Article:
The Impacts of Microporous Layer Degradation on Liquid Water Distributions in Polymer Electrolyte Membrane Fuel Cells Using Synchrotron Imaging

Tuesday, 3 October 2017: 10:20
National Harbor 3 (Gaylord National Resort and Convention Center)
H. Liu, M. G. George (University of Toronto), R. Zeis (Institute of Physical Chemistry), M. Messerschmidt, J. Scholta (Zentrum für Sonnenenergie- und Wasserstoff-Forschung), and A. Bazylak (University of Toronto)
The polymer electrolyte membrane (PEM) fuel cell, featuring high power density and zero-local emissions, is a favorable candidate for replacing the traditional internal combustion engine in automotive vehicles. The gas diffusion layer (GDL) in the PEM fuel cell facilitates water management and transport of reactant gases. The GDL is typically coated with a microporous layer (MPL) to improve water management and minimize contact resistance at the catalyst layer/GDL interface, further enhancing overall cell performance (1, 2).

Achieving long-term durability is one of the major obstacles to the realization of commercial success for PEM fuel cells. The majority of PEM fuel cell durability research has been focused on the impacts of catalyst layer and membrane degradation on the cell performance, rather than the GDL. However, high quantities of liquid water accumulation in the GDL were reported in a fuel cell with aged (degraded) GDLs compared to a fuel cell with pristine GDLs, leading to significant performance losses through increased mass transport resistance (3). Furthermore, the MPL experienced up to twice the mass loss from the carbon substrate attributed to a carbon-corrosion based accelerated degradation protocol (4). Therefore, a clear understanding of the effects of MPL degradation on the liquid water behavior via in operando visualization is essential.

In this study, as-received pristine GDLs were immersed into a heated hydrogen peroxide solution to perform an accelerated degradation process. The porosity distributions of pristine and degraded GDLs were characterized using desktop micro-computed tomography. Pristine and degraded GDLs were then assembled identically in a customized fuel cell for performance comparison and in operando liquid water visualizations conducted using synchrotron X-ray radiography. Synchrotron X-ray radiography has been demonstrated as a highly precise and accurate tool for in operando visualizing liquid water distribution in PEM fuel cells (5). It was found that the presence of the MPL was beneficial for water management in the GDL, further enhancing the cell performance. However, the MPL itself was more prone to degradation (compared to the substrate), leading to significant performance losses. Figure 1 presents the experimental through-plane liquid water distributions in pristine and degraded Sigracet 29 BC GDLs at an operating current density of 2.0 A/cm2. The leftmost location (x = 0 μm) represents the through-plane position of the catalyst layer/MPL interface and the rightmost location (x= 162.5 μm) represents the through-plane position of GDL/flow field interface. Degradation of the MPL resulted in higher quantities of liquid water in the MPL region, as well as in the carbon substrate region. The impacts of MPL degradation on liquid water behavior will be presented in this work, further highlighting impacts of degradation on liquid water management in long-term fuel cell operation.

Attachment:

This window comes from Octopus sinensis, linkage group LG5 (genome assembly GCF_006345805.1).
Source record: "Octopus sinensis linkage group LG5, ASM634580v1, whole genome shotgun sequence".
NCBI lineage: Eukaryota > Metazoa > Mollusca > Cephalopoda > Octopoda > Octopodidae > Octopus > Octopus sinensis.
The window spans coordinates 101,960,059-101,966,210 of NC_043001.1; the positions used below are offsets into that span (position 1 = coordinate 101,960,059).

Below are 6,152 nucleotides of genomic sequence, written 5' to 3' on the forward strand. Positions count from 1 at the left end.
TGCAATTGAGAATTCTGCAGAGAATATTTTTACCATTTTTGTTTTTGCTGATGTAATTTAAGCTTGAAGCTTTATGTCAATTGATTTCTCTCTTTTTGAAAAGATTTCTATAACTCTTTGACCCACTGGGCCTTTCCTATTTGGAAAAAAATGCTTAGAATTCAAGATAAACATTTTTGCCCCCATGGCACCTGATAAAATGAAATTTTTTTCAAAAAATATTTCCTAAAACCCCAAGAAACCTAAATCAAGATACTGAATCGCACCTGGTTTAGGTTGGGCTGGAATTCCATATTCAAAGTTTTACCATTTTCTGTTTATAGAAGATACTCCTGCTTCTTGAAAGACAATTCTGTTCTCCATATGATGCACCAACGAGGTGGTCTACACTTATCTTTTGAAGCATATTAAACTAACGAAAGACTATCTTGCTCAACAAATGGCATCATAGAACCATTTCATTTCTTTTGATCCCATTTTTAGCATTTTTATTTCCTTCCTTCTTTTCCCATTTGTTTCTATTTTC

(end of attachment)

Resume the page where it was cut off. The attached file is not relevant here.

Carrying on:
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3. H. Liu, M. G. George, N. Ge, R. Banerjee, S. Chevalier, J. Lee, P. Shrestha, D. Muirhead, J. Hinebaugh, R. Zeis, M. Messerschmidt, J. Scholta and A. Bazylak, ECS Trans., 75,14(2016).

4. Liu H., George M.G., Messerschmidt M., Zeis R., Kramer D., Scholta J. and A. Bazylak, Journal of the Electrochemical Society.,(Submitted).

5. S. Chevalier, N. Ge, J. Lee, R. Banerjee, H. Liu, G. George, P. Shrestha, D. Muirhead, J. Hinebaugh and Y. Tabuchi, J.Power Sources., (2016).